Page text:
Nicehash is the way my friends!
For starters, you are always paid in Bitcoin. Bitcoin has remained the primary cryptocoin for years now, and, generally speaking, is worth the most and is the most stable. Speaking of stability, please don’t even get into this if you can’t handle volatility!!! Cryptocurrency is VERY volatile right now, and you can see drastic swings in values, much more so than the typical stock prices! Having said that, Bitcoin is generally the ideal coin to hold. If you want to diversify your holdings, which every smart investor should, you can simply take those Bitcoins Nicehash pays you in, and buy other coins at Coinbase to keep your holdings distributed.
The second main reason I use Nicehash is simplicity! You don’t have to be a guru at CLI, no custom configuration files, it’s just plain simple and easy to get started. You simply go to new.nicehash.com, setup your account, say you want to sell computing power, download their software, insert your wallet address, and you’re off to the races! Easy as it gets! Once you install their software, you can benchmark your gear to see what type of hashing power you are capable of.
Yet another nice bonus of Nicehash, you can dual mine on both GPU and CPU. Again, the CPU mining doesn’t offer the same level of profit as GPU; however, if the rig is otherwise dormant, why not? Their interface is very polished and refined, plenty of mobile apps to support miner monitoring (to be sure your miners are working and connected), and very stable!
Probably the biggest reason why I love Nicehash is they can automatically switch up algorithms to put your gear to work mining the most profitable coin at the present time. We’ve already discussed volatility, and how the values fluctuate with certain coins. If Ethereum is the most profitable during the morning, then Nicehash will mine it with your rig. If say zCash (another Altcoin) becomes the most profitable in the afternoon, Nicehash will switch your gear, automatically, to start mining that algorithm to maximize your profit potential! For this reason I feel that Nicehash offers the highest possible profit potential of any pool model using your mining gear. This also takes into account the current difficulty of each algorithm, so it monitors several key aspects of the overall profit margin.
Here is a screenshot of the mobile app I use to monitor my Nicehash setup:
*The estimated profit per month shows less than Ethermine due to values dropping some and difficulty rising, as those screenshots were taken at different times.
As far as stability goes, this is where you need to optimize your rig, tweak your settings, and fine tune everything. To do this, you’ll need to download the MSI AfterBurner utility. For my setup (your mileage may vary), the screenshot below is exactly how I have my rig configured (same settings for all 6 GPUs).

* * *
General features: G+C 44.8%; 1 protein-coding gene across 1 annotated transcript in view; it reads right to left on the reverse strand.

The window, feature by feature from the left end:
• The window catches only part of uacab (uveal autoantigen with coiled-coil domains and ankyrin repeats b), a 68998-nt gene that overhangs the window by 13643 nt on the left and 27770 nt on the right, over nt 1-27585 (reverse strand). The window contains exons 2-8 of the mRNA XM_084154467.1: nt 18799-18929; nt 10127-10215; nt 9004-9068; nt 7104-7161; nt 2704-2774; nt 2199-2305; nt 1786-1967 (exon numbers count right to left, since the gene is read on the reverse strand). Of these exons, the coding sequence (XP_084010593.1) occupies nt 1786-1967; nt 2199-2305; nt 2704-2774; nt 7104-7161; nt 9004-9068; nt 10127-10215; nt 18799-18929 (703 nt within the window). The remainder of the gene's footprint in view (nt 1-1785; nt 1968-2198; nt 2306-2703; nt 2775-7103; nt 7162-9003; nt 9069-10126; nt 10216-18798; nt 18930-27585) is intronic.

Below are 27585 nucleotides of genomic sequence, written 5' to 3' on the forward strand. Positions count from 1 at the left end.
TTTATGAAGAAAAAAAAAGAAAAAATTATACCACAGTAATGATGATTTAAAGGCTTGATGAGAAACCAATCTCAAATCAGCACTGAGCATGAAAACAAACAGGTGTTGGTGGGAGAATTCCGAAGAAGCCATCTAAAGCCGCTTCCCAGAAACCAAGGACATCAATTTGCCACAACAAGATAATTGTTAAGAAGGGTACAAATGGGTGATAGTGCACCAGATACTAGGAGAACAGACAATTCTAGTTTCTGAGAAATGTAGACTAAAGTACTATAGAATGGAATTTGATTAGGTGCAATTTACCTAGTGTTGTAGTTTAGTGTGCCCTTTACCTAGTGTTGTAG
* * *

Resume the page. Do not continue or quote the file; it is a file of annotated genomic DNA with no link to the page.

The Core Clock doesn’t do much of anything for hashing power, and the higher you clock this, the less stable the system becomes, so I found that actually underclocking it helps with stability. The Memory Clock is where the magic happens. For me, anything beyond 700 seems to have issues with random memory faults and crashes, so I opted for stability with performance vs all out maxing everything to 11. You will likely need to test, tweak, and re-test to find a stable setting. This setup is able to crank out ~180 MH/s!
Temperatures are also critical for the longevity of your GPU’s. With the above settings, in the current case I have (which offers plenty of spacing between cards for cooling), my GPU temps hover from 62-68 Celsius. This is another reason why you want MSI AfterBurner installed, to keep tabs on temps.
Once you get off the ground and mining with Nicehash, you’ll want to head over to Coinbase and setup an account. This is where you will want to aggregate your earnings. From here, you can exchange Bitcoins for Ether and/or Litecoin to diversify, as well as cash out in regular USD and transfer to your bank account. Coinbase also has a nice mobile app to help with this.
Cryptocurrency is a strange animal. If someone would have told me Bitcoin would go from pennies on the dollar to being worth nearly $3,000 for a single Bitcoin in a few years, I would have, of course, said you’re insane. But, if I would have listened, I could potentially be retired right now 🙂 So, with that said, yes, the market is very volatile. You can’t enter into this space without a backbone of being able to hold your coins through the up’s and down’s. There is risk, as there is with any investment. The one bonus you have here is you own the gear. Worst case scenario, coins bottom out again, I can always keep the rig I have built as my nice home PC and simply sell off 5 of the 6 GPU’s on eBay. So you own that asset is my point, so it wouldn’t be a total loss. Nicehash, for me, hands down, is the way to get started. Simply setup your account there, setup your Coinbase account, start mining, profit..
Please feel free to ask any questions below, and thanks for reading!